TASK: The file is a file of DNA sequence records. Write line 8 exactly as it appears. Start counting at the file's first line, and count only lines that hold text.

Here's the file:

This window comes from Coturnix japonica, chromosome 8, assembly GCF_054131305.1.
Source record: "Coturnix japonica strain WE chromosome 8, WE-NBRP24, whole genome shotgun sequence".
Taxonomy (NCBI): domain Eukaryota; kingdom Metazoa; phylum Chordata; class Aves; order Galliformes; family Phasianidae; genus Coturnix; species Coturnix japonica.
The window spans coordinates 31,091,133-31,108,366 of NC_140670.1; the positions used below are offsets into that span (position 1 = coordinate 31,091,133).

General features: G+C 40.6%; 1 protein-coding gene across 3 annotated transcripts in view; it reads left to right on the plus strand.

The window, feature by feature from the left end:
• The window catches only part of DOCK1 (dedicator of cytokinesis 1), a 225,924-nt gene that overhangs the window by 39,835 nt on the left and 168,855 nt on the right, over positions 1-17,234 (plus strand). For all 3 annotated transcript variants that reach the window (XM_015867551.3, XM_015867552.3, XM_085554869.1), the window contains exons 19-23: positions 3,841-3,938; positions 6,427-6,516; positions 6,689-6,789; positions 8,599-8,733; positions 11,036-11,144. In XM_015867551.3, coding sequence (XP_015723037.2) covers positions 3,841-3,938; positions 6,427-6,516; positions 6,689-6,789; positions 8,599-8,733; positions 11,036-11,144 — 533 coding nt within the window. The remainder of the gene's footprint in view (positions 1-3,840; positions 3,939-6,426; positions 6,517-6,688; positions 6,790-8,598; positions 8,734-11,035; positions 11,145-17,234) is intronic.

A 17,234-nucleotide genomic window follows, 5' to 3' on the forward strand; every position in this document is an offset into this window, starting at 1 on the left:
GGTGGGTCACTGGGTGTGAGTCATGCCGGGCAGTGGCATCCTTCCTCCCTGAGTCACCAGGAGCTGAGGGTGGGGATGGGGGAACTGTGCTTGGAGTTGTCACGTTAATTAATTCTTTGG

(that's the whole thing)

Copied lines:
A 17,234-nucleotide genomic window follows, 5' to 3' on the forward strand; every position in this document is an offset into this window, starting at 1 on the left: